By John Wade
Today is Presidents’ Day, the day we celebrate the men who have led our great country.This year we should, in particular, honor the Show-Me State president, Harry S. Truman; he was born in Missouri 130 years ago this year and grew up in Independence.
Truman proved the maxim that “anyone can grow up to be president,” for he was one of the most unlikely men to ever land in the oval office. Unlike many of our past leaders, Truman didn’t come from a prominent, politically connected family. He was the son of a poor Missouri farmer and mule trader and Harry struggled to earn a living for much of his early life. In addition, while other twentieth century presidents were by and large an educated lot, with many of them graduating from America’s top universities, Harry was the only president since William McKinley who didn’t graduate from college.
Furthermore, Harry Truman didn’t look the part. He only stood at 5-feet 9-inches (we tend to like our presidents tall), weighed only 167 pounds, and wore thick glasses because he was very nearsighted. He looked more like an insurance salesman than Commander-in-Chief. When Harry entered politics, he became the protégé of Thomas Pendergast, the Democratic Party boss of Kansas City who was connected to bootlegging and gambling. Pendergast was also known to fix an election from time to time before he went to prison for income tax evasion. This wasn’t the kind of guy that a future president would want in his corner.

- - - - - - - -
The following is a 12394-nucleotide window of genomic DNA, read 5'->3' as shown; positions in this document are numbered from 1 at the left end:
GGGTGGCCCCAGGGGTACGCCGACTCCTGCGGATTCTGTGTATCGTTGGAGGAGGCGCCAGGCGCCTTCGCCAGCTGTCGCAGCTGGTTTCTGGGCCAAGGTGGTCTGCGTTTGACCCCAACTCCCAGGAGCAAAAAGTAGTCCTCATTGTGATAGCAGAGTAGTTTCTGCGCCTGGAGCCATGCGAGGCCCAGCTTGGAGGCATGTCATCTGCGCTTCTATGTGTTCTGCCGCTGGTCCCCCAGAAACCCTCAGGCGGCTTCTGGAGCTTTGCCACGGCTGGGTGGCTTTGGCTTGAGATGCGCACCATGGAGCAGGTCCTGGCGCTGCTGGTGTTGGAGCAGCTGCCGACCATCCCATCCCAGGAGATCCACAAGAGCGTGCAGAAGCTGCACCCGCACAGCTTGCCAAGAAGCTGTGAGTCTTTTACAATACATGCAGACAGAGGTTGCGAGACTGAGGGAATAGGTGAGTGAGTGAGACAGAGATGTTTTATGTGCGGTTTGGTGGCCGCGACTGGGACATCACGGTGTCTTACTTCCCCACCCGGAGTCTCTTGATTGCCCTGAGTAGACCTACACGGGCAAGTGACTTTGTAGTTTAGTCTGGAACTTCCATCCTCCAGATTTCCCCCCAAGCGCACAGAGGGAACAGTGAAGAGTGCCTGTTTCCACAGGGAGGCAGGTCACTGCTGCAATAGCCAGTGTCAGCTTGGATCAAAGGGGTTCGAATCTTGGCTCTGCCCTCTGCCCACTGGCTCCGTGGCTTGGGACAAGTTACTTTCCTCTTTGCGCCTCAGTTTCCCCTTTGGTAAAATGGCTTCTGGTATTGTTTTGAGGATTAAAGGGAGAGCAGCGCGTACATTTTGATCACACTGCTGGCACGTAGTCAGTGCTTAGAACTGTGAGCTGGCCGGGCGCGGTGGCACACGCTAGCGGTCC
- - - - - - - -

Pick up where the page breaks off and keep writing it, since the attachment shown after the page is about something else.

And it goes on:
Despite these handicaps, Truman had confidence in himself. In a written marriage proposal to Bess (yes, he first proposed to his wife in a letter), he admitted that he was struggling but added, “I’ve always had a sneakin’ notion I’d amount to something.” And he did.
Harry Truman educated himself by reading. He overcame the Pendergast taint by proving to be an exceedingly honest man. Although he still looked like a salesman, he appealed to the common man with his, honesty, plain talk and inner toughness.
Harry worked on the family farm until he joined the Missouri Army National Guard and became a captain of an artillery regiment, which fought with distinction during World War I. Truman was the only American president to see action during that war.
After the war, the future president opened a haberdashery in Kansas City which went bankrupt. Then, since business didn’t seem to be his calling, Truman turned to politics. With the aid of the Pendergast machine in Kansas City, Truman was elected to a number of county administrative positions. In 1934, he was elected to the US senate from Missouri, though some referred to him as “the senator from Pendergast.” His first term was unremarkable but during his second term, Truman became chairman of a special committee to investigate the National Defense Program. This task force, which became known as the Truman Committee, exposed waste and corruption in wartime contracts and was reputed to have saved the country $15 billion. It also made Harry Truman a national figure.
In 1944, President Franklin Roosevelt began looking for a replacement for Vice President Henry Wallace, who apparently was too liberal even for Roosevelt. Thanks to Truman’s new found national reputation and the support of Robert Hannagan, the former St. Louis Democratic Party Chairman who ended up as the Democratic National Committee Chairman, Roosevelt was persuaded to support the addition of Truman to the ticket.
The Roosevelt-Truman ticket won the election of 1944 easily, but five months later, Roosevelt was dead and the man from Independence was now president. Truman was unprepared, and everyone knew it including himself.